Tracking Multiple Objects Outside the Line of Sight using Speckle Imaging

This paper presents techniques for tracking non-line-of-sight (NLOS) objects using speckle imaging. We develop a novel speckle formation and motion model where both the sensor and the source view objects only indirectly via a diffuse wall. We show that this NLOS imaging scenario is analogous to direct LOS imaging with the wall acting as a virtual, bare (lens-less) sensor. This enables tracking of a single, rigidly moving NLOS object using existing speckle-based motion estimation techniques. However, when imaging multiple NLOS objects, the speckle components due to different objects are superimposed on the virtual bare sensor image, and cannot be analyzed separately for recovering the motion of individual objects. We develop a novel clustering algorithm based on the statistical and geometrical properties of speckle images, which enables identifying the motion trajectories of multiple, independently moving NLOS objects. We demonstrate, for the first time, tracking individual trajectories of multiple objects around a corner with extreme precision (< 10  microns) using only off-the-shelf imaging components.


Tracking Objects Outside the Line of Sight using Speckle Imaging

Brandon Smith, Matthew O'Toole, Mohit Gupta

Proc. CVPR 2018

spotlight oral

CoLux: 3D Micro-Motion Analysis Using Speckle Imaging

Brandon Smith, P Desai, V Agarwal, Mohit Gupta

Proc. SIGGRAPH 2017

Finalist, WARF Innovation Awards

SpeDo: 6 DOF Ego-Motion Sensor Using Speckle Defocus Imaging

Kensei Jo, Mohit Gupta, Shree Nayar

Proc. ICCV 2015

Video Overview and Supplementary Results


Tracking objects around a corner (left) is analogous to direct line of sight imaging, where the objects are illuminated directly by a diffuse source and imaged with a bare sensor (right).

Object motion vs. speckle motion

When an object moves laterally, the recorded speckle pattern shifts (left); when an object moves axially, the speckle pattern expands and contracts (center); and when an object rotates about the camera viewing axis, the speckle pattern rotates (right). This relationship is linear.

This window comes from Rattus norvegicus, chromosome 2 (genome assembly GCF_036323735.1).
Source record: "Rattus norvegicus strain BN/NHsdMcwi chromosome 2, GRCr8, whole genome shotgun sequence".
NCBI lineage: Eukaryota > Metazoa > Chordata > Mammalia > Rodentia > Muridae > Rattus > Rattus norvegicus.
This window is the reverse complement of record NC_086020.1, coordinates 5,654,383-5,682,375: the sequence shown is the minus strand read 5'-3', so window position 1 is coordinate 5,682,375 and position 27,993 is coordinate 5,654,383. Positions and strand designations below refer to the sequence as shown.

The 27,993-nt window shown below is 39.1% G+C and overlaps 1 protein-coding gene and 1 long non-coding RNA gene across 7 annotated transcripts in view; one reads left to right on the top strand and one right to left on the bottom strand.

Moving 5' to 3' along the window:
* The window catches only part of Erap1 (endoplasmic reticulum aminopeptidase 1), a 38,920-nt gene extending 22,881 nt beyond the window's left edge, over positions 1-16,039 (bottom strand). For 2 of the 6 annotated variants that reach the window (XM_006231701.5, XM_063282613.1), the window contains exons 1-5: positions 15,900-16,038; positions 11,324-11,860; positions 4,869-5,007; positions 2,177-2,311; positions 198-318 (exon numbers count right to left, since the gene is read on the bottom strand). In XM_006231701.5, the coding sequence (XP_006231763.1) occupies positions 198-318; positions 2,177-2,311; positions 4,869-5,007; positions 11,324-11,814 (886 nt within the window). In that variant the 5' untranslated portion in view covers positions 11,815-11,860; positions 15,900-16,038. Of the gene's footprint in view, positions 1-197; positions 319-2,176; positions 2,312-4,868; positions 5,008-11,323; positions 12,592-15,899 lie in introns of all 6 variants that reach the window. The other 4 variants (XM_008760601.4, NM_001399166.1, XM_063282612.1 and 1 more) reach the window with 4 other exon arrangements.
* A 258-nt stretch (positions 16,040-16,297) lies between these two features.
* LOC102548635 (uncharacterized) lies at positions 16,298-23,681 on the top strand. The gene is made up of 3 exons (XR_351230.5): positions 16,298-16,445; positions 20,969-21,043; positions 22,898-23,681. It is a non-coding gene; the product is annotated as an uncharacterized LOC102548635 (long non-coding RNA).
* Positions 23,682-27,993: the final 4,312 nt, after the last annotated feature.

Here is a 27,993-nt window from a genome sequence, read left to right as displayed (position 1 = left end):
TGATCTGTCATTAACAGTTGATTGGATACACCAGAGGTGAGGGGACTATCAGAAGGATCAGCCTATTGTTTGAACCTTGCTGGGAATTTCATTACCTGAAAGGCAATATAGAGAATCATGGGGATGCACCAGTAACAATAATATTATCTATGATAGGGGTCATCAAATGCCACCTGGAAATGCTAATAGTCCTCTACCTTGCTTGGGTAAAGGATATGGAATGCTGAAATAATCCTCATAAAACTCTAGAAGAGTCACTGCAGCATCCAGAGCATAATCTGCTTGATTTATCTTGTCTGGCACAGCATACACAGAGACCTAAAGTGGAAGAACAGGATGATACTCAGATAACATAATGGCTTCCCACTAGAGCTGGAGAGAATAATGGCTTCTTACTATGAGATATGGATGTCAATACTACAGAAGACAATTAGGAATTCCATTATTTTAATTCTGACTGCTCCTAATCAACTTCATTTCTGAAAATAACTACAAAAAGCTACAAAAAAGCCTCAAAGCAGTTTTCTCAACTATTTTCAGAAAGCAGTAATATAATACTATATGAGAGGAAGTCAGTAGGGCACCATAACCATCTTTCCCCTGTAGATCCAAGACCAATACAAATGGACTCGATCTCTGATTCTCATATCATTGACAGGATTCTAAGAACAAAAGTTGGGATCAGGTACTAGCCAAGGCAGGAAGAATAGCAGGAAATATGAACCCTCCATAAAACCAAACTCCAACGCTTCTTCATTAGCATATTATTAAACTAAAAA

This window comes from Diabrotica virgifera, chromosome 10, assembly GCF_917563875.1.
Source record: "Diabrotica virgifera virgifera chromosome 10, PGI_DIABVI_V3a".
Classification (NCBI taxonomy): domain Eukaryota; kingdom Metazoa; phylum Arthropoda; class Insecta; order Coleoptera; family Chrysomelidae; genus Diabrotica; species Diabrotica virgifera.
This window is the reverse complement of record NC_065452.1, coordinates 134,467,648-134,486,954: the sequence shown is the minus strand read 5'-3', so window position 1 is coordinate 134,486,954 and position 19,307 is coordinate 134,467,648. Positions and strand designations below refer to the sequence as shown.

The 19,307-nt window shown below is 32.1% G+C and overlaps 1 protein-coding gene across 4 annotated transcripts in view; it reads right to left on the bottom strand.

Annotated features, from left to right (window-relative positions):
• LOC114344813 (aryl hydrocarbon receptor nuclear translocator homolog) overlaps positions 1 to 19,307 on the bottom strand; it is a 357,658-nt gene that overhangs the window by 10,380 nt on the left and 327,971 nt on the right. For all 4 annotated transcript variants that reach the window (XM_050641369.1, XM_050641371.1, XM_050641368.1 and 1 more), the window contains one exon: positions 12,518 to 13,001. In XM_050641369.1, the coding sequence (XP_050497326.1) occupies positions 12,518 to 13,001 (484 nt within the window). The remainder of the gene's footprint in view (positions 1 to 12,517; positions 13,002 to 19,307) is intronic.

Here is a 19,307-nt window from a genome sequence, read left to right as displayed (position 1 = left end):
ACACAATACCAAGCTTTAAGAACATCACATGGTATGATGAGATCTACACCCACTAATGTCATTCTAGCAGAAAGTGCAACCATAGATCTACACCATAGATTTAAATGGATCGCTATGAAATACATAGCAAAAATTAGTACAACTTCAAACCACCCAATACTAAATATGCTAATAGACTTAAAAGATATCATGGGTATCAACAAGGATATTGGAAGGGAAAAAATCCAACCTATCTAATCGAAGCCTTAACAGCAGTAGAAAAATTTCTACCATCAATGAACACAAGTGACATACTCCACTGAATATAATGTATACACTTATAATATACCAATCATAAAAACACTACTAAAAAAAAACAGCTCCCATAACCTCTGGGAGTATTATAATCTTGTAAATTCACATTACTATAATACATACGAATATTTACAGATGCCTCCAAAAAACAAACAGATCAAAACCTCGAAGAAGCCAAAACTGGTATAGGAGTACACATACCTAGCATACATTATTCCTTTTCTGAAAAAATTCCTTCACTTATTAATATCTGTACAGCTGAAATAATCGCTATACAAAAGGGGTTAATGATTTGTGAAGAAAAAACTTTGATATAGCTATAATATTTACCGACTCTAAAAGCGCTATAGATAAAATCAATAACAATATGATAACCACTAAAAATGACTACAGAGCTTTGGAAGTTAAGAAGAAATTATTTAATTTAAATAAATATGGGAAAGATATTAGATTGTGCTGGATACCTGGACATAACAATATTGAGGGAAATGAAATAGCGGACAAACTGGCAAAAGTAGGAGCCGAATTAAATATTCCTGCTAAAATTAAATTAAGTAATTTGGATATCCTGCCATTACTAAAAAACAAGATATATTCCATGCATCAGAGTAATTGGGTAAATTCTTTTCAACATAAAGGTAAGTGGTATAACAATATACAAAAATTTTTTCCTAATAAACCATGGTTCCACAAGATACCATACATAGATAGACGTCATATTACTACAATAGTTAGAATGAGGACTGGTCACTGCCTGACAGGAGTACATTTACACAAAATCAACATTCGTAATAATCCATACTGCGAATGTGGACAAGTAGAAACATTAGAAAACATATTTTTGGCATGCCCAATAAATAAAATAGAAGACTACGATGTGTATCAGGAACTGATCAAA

Ambiguity in motion histograms

Previous speckle based techniques for multi-object motion estimation compute a motion histogram where each object’s motion is represented as a peak. Since the peaks are not assigned to individual objects, motion histogram is an ambiguous representation. Different scene motions can result in the same motion histogram, which prevents tracking more than one object. In contrast, we show that it is possible to track multiple objects by developing a clustering algorithm based on the statistical properties of speckle, that assigns each peak in the motion histograms to a unique object over time.

Algorithm for labeling shift vectors

We could separate individual speckle patterns explicitly, but we take a clustering based approach based on the statistics of speckle patterns.

Bare sensor direct LOS tracking of wristwatch hands

Speckle images were recorded at one second intervals. Despite the large dynamic range of motion between second, minute, and hour hands, we were able to track all wristwatch hands simultaneously with high precision.

Isolating the primary speckle pattern

The primary speckle image encodes the object motion, and can be isolated by taking the ratio of the raw captured image and the mean image (computed by averaging all the raw captured images as the object moves).

Tracking results around the corner

Single and multiple object trajectories. Despite the macroscopic (cm) scale of the setup, we show that it is possible to recover complex, micron scale trajectories of multiple objects moving simultaneously outside the line of sight.